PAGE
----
Arkadii Pantielev was born in 1919 in Pochep, western Russia. His original name was Avrohem-Nokhem, and he was one of eight children in a religious Jewish family. His father, Khatskel (Yehezkel) Pantielev, worked as a forester. In 1929, the family left their town for a suburb of Moscow, where the father worked at a machine-building plant. All of his attempts to give his sons a religious education were in vain, since they did not want to study Judaism. The tall and robust Avrohem, who showed good organizational skills, began a career in the Komsomol (Young Communist League) – first at his school, and later at his alma mater, the Moscow Potiomkin Pedagogical Institute (University), where he was appointed first secretary of the Komsomol organization. In 1939, he graduated from the Institute and began an administrative career, becoming a functionary at the School Department of the Moscow Party Committee. Arkadii's brother Iakov recalls in his memoirs that Arkadii was the only one of Khatskel's apikorsim (apostate) sons with whom the pious father had no quarrel.1
In June 1941, the Soviet-German war broke out, and Arkadii was tasked with the evacuation of industry from Moscow and the region. In all likelihood, Arkadii was not satisfied with administrative tasks, since he volunteered for frontline service in August 1942. In October that year, he was sent to a military political school, and in 1943 he was serving as a political functionary at the front. Arkadii Pantielev was the agitator of the 634th Rifle Regiment (the 119th Rifle Division), first at the Western, and later at the 1st Baltic Front. Despite his position as a political worker, Arkadii fought in numerous battles side by side with other soldiers – e.g., during the liberation of Velikie Luki (western Russia) in December 1942-January 1943.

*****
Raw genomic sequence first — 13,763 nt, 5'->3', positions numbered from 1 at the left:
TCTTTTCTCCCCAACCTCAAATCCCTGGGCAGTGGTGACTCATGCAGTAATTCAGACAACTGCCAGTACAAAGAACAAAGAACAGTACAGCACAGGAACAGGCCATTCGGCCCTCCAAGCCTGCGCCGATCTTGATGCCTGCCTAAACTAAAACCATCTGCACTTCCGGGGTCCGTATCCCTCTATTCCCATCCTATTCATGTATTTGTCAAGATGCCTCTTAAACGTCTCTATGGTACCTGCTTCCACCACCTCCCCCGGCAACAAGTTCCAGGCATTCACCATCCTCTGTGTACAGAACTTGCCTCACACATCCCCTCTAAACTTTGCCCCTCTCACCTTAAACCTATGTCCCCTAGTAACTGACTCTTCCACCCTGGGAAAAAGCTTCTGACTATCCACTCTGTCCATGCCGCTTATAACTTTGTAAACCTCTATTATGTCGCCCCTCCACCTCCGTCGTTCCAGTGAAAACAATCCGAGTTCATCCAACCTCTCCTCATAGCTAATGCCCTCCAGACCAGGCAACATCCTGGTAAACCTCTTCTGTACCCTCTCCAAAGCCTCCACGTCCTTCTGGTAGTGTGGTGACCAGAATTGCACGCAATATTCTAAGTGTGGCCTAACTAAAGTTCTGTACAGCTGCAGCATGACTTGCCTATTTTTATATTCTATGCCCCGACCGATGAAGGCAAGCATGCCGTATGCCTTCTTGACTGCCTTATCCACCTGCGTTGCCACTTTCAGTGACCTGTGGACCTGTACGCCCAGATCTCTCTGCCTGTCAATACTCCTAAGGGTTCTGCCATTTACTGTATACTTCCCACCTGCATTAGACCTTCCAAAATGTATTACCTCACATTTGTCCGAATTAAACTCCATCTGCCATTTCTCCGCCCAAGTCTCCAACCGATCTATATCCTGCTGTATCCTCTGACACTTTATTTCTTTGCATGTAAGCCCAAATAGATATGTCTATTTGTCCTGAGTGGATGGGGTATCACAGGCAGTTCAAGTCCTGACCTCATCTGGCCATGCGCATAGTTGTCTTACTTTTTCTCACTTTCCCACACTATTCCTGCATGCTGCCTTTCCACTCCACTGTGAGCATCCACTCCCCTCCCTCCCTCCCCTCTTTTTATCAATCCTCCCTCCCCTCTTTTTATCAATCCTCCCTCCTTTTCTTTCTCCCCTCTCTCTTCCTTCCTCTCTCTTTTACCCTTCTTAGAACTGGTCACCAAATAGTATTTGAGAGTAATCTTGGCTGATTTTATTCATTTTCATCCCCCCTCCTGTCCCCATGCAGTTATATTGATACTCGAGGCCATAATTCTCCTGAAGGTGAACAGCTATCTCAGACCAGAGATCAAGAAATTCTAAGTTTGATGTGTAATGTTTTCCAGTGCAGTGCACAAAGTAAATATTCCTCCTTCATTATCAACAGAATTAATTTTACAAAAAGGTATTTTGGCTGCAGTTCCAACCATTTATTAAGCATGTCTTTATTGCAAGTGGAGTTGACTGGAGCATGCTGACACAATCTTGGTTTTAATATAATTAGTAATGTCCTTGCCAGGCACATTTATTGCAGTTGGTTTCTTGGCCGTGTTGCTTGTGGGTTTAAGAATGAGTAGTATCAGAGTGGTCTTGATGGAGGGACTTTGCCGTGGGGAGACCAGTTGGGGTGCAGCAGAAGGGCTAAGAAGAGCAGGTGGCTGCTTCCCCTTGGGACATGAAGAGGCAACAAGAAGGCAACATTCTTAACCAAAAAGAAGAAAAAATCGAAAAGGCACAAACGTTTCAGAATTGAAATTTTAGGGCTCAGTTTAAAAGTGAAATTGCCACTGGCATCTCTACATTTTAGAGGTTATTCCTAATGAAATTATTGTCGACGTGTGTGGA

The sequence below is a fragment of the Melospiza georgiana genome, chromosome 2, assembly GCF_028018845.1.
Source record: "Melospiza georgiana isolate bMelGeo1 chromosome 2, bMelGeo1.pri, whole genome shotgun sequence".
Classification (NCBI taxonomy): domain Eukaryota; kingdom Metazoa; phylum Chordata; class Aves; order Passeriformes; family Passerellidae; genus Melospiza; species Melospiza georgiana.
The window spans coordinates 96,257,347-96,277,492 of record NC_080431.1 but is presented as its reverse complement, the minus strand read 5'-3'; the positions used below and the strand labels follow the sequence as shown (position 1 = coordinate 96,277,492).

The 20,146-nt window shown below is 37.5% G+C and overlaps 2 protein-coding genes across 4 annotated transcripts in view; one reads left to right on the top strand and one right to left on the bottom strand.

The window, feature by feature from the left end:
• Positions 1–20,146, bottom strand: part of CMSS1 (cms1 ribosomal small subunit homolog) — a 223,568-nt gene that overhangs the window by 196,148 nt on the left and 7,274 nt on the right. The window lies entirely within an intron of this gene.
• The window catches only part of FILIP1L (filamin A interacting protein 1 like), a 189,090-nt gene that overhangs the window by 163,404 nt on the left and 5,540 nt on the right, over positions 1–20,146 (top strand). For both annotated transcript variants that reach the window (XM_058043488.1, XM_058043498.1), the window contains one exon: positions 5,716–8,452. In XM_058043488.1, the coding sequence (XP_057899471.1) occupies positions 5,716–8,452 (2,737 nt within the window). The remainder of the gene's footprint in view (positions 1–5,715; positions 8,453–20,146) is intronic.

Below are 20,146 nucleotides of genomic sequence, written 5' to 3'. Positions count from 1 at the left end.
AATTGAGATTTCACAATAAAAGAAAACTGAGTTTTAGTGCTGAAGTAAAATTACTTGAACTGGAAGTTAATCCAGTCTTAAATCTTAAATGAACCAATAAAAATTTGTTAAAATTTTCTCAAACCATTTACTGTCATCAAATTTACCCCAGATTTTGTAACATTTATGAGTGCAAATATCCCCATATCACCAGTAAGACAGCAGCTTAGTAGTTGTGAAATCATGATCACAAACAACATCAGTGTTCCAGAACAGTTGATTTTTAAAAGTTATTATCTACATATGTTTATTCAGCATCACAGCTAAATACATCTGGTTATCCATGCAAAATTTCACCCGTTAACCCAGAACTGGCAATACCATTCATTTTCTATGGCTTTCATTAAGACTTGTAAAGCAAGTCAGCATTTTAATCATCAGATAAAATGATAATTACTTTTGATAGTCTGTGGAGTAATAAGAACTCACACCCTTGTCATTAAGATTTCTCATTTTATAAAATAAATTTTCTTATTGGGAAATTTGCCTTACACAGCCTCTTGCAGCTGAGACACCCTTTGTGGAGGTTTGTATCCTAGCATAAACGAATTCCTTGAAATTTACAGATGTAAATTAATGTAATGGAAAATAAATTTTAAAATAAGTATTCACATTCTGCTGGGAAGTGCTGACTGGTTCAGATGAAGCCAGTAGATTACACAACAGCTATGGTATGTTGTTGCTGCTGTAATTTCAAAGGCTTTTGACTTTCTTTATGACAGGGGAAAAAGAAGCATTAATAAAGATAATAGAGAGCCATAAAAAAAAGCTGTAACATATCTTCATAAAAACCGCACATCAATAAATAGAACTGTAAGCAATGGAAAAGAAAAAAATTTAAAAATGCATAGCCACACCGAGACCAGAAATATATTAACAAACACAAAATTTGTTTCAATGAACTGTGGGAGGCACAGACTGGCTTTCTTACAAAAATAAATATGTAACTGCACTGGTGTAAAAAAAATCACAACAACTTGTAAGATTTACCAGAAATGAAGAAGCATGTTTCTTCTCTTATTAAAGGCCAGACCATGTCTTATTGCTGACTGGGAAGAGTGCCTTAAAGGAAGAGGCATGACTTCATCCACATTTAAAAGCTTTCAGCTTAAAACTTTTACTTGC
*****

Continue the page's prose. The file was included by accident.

In July 1944, during the Red Army offensive in northern Belorussia, Senior Lieutenant Arkadii Pantielev, who was commanding a riflemen platoon, was killed in the battle for Drissa (present-day Severodvinsk). Pantielev was awarded two military orders – the Order of the Red Star and the Order of the Patriotic War, 2nd class (posthumously) – in addition to the medal "For Courage". He was buried in the Drissa central square together with his comrades. The monument on his grave was erected on the initiative of his brother, Iakov Pantielev.
Two of his brothers, Iakov (Gesil) and Natan, also took part in frontline combat during the Soviet-German War and became permanently disabled. Two his stepbrothers, the orphans Boris and Lev, who had been adopted and brought up by Khatskel Pantielev (a distant relative of theirs), also fought in the war, and were declared "missing in action" in late 1942.
- 1. Iakov Pantielev, Kto ia?, Moscow: IRITs "Fermer", 1997, p. 77